Thinking Deeply About WONDER

Do you use task cards in your classroom? I started using them a few years ago, and I feel that they have really enhanced my instruction. I love the versatility of this teaching tool. Task cards can be used in so many ways. Until recently, I had only used task cards for skill instruction. Then I came across these task cards by Rachel Lynette for the book Wonder. Am I the last teacher on the planet to discover task cards for novel study? 

Let me just say that the book Wonder, by P.J. Palacio has quickly become one of my favorite books to read aloud to students.  This book has amazing characterization and a theme that moves you. My students actually show feelings towards the characters in this book, as if they were friends. 

With the increasing rigor of comprehension questions on state mandated tests, this year I knew that I needed to dig a little deeper. Instead of skimming the surface of this novel, I wanted my students to practice critical thinking skills. I wanted them to become actively engaged in the read aloud. These Wonder Question Cards were exactly what I needed to take things up a notch. 

My class enjoyed using them in three ways.

First, I used the carousel strategy to promote movement and active discussion. For this lesson, I stapled some of my favorite question cards to chart paper and hung them around the room. I carefully divided my class into groups of three and had them rotate around the room to the various stations. At each station, one group member would read the question aloud. Then they would reflect on the question and share ideas within the group before constructing a response to write on the chart paper. A special signal was used for students to rotate every 2-3 minutes. I assigned a different color marker for each group to record their responses. As the groups traveled around the room in a carousel, they had an opportunity to read the previous responses from classmates and then add their own ideas.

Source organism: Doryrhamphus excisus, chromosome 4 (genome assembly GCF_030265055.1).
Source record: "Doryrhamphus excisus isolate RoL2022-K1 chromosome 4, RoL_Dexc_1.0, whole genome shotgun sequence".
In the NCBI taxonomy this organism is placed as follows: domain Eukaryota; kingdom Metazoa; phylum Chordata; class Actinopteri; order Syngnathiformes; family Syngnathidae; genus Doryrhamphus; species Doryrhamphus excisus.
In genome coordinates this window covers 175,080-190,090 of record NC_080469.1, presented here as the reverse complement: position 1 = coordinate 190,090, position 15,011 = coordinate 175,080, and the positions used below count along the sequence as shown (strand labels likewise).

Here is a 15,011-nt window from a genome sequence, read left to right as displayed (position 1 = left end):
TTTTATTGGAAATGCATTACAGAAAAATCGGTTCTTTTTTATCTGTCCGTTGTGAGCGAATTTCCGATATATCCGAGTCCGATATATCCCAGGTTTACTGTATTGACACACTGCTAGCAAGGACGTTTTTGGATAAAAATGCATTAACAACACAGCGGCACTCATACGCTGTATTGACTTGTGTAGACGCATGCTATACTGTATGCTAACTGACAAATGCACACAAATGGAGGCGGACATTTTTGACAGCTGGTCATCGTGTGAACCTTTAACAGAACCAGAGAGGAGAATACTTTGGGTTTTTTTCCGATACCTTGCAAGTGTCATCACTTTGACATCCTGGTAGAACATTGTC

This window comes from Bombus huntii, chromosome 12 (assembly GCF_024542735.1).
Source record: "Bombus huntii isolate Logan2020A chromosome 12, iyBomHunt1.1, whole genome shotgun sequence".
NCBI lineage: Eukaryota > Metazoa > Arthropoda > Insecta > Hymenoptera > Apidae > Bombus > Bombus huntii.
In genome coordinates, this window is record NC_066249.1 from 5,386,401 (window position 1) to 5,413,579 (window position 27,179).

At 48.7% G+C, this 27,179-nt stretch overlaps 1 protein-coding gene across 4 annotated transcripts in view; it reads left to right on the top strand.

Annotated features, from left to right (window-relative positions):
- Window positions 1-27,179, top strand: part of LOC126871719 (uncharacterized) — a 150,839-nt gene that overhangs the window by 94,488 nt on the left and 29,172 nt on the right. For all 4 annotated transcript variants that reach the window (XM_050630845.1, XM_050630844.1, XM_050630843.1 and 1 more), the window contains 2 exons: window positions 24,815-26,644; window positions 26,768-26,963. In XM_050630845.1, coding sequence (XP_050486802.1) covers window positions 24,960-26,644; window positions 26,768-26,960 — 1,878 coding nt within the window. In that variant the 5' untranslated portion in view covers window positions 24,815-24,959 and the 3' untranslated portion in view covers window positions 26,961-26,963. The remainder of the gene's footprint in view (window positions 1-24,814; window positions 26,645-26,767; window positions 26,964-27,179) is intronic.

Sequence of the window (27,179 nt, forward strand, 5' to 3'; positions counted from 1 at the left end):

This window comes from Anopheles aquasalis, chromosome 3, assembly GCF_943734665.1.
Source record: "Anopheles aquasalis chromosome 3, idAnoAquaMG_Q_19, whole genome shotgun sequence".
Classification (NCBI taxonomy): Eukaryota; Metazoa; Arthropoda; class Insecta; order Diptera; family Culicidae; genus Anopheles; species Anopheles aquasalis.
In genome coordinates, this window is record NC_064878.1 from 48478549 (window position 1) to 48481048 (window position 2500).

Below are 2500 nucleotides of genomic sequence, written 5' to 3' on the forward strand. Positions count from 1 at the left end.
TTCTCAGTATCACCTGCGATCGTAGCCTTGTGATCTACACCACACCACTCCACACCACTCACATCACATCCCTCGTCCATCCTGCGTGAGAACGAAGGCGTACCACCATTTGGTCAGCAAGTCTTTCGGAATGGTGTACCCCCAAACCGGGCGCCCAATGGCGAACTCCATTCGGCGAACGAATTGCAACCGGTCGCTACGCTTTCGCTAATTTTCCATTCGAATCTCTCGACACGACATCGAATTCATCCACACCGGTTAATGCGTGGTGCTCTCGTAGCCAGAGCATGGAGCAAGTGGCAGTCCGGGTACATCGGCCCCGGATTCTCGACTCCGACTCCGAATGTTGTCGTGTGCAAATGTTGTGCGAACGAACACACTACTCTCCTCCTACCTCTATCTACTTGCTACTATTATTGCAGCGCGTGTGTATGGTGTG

I was giddy with excitement over the conversations that were unfolding as a result of these question cards. Honestly, I have never seen my students so passionate about their answers to comprehension questions.

The second way I used the Wonder question cards is with a method I call “scatter”. During this lesson, I placed laminated cards around the room at various desks and tables. With notebook and pencil in hand, the students scattered around the room to the various stations, on cue. No more than three students were allowed at each station, and the groups had to reshuffle each time, requiring them to interact with a variety of peers. This time, each student recorded his or her own response for each question after a short group discussion. This activity was fast-paced and lively, but the chatter was on task and meaningful. Third graders know a lot more about the world than you might think they do.

I really like the way these cards promote writing. Thanks to an incredible novel and some well-crafted questions, my students were so excited to write that it didn’t feel like a chore!

Lastly, I projected the question cards on my Smart Board using a document camera. This time, we read each question together as a group, but the students wrote their own personal response on a dry erase board without any discussion beforehand. I asked them to hold up their board to signal a completed answer. Then, when all were finished, volunteers read their responses aloud to the class.

These kids were so eager to record their thoughts on the white boards. You could have heard a pin drop in my classroom and that doesn’t happen often. This was serious business and let me tell you that the answers were DEEP. Some of the kids made connections that had not even occurred to me! One of the questions even stirred up a good, healthy debate.

So, I made a little storage envelope for my new question cards, as I know that I will be using them for many years to come. Click here if you want to find out about that nifty task card storage container. 🙂

If you have not yet read the book Wonder, I encourage you to move it right up to the top of your list. It is truly a WONDERful novel for kids and adults alike. If you decide to read this book to third graders like I did, there will be some words and phrases you may want to omit due to maturity level. It is definitely necessary to read the book to yourself before reading it aloud to students. That way you can modify as needed.

I highly recommend Rachel Lynette’s Wonder Question Cards as an accompaniment to the novel at any grade level. They will surely add depth and complexity to your lessons! 

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